However, since raw honey is high in fructose (averaging around 53 percent), it should be consumed in moderation. If you have insulin resistance or are taking medications for diabetes, high cholesterol and high blood pressure, it would be wise to avoid or reduce your consumption of sweeteners, including honey.

About the Author:

Healthy Holistic Living is an independent alternative health news resource that provides innovative, alternative health-related content, resources and product information that empowers individuals to make positive change in their lives and in the world.

By Dr. Mercola

If you're at all passionate about health, it's likely you will eventually reach the conclusion that you need to grow your own food. Hendrikus Schraven, founder of Hendrikus Organics, is a magnificent resource in this regard.

Hendrikus has an innovative approach to environmental landscape design, including a focus on edible landscaping, and he's an expert at restoring contaminated soils, which so many of us have. The key to this approach, of course, is to improve the quality of the microbiome in the soil.

Early Lessons in Chemical Farming

Born right after the end of World War II on a farm in Holland, about 6 kilometers (3.7 miles) from the German border, he learned to farm the organic way right from the start.

"In those days, farming was done with horse and plow ... You smelled your soil to figure out what it needed. It's a technique I still teach people today. Smelling the soil is actually [picking up on] the activity of the biology. That is what creates the smells ...

We, of course, knew that the healthier the soil was, the healthier the [end] product ... That was just called farming."

Then a kind of chemical revolution in farming took place, and the Schraven family started using chemical fertilizers like everyone else, having fallen for the promise of being able to grow more food for less money and time.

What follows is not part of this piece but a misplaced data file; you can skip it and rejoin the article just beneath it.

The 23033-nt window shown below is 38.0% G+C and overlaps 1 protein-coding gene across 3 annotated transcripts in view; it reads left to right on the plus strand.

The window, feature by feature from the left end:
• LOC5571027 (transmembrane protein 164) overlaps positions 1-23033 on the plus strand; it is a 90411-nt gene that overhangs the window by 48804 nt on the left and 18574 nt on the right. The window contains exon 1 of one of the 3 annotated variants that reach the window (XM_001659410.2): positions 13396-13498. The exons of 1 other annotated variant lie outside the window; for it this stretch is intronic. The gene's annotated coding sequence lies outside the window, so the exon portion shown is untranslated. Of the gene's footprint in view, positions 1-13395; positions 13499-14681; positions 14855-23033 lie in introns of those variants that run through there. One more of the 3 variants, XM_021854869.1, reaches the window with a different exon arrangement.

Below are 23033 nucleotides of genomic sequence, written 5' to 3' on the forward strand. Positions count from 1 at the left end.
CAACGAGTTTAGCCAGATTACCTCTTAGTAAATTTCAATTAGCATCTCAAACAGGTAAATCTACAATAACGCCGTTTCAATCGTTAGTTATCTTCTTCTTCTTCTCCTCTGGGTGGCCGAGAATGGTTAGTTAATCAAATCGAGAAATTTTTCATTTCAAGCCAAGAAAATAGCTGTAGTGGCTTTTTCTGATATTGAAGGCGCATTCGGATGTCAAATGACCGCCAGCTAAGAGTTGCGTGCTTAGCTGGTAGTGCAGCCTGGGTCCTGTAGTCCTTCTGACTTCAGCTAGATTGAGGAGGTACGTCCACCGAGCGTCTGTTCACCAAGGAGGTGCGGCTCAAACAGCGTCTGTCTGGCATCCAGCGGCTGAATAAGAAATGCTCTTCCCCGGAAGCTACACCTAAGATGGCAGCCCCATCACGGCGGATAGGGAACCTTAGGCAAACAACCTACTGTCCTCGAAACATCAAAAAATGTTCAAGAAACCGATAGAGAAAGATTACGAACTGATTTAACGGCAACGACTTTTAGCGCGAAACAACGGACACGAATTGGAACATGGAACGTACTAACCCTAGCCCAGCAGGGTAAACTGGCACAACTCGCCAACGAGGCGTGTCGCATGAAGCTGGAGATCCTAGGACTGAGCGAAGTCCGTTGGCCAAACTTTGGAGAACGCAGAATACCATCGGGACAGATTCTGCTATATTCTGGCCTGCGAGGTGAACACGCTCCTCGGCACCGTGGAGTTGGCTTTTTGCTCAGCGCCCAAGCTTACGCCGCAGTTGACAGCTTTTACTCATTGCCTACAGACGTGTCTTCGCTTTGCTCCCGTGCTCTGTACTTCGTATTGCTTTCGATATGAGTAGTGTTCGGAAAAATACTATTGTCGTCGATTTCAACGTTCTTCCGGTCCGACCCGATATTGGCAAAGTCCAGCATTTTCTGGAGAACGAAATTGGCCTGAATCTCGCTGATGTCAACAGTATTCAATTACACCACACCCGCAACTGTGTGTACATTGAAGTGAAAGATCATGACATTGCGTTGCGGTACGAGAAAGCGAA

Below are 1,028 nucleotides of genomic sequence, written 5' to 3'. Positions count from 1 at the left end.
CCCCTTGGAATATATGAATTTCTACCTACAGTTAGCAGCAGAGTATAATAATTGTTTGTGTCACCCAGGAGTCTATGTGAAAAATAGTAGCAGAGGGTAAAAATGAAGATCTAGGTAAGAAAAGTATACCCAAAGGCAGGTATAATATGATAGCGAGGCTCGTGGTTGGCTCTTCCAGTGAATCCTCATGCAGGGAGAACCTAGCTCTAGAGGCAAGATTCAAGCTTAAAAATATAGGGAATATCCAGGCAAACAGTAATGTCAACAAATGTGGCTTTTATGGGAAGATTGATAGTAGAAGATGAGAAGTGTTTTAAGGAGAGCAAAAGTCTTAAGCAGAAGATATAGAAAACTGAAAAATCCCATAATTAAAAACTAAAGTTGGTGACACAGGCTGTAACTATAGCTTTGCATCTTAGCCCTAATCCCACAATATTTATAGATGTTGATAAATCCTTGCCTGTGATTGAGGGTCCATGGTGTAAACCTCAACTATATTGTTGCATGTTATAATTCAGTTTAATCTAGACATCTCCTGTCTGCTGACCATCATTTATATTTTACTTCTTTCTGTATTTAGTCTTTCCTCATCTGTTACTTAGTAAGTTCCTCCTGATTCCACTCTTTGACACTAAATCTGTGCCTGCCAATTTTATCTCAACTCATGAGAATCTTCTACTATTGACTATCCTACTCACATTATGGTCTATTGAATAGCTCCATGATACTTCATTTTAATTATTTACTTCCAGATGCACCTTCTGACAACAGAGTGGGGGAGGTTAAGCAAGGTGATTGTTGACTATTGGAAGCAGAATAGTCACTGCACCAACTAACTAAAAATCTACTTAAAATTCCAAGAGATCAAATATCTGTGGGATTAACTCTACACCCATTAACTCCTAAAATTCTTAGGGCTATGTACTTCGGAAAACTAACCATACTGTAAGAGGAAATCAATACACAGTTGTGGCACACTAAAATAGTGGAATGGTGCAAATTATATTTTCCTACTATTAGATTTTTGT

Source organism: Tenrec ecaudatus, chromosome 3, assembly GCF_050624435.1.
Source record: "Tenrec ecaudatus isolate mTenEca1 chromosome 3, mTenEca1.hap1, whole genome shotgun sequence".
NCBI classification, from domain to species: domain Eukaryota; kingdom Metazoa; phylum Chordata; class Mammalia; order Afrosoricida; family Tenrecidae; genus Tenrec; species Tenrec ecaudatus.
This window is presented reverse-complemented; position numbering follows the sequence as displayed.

"Of course, they didn't tell you how dangerous it was to the body. We started applying [fertilizer] with our bare hands. Everybody did. You spread it out of buckets over the fields. After doing that for a few days, your fingernails were bleeding.

I finally said to my dad, 'Growing food shouldn't hurt. There's something really wrong here.'

He said, 'Yeah. We are [also] needing more of this stuff. The first two times it was fine, but now we need a little bit more to get the same results. The soil doesn't smell as good as it used to. OK, let's go back to the old ways.'"

Today we call the old way of farming "organic farming." But truly, this is how it was done for ages before chemicals became the norm of farming. There's nothing really "new" about it, historically speaking.

Not All Organics Are Equal

After being part of the rock 'n' roll business for a number of years as a youth, Hendrikus moved to the United States and started his own landscape construction company in Seattle. Unable to locate organic fertilizers and soil amendments, he ended up developing his own organic versions from scratch.

"I started going to feed stores to see what they had available. I found alfalfas, I looked at what chicken food, rabbit food, horse and cattle food was made of and I made a combination of that ...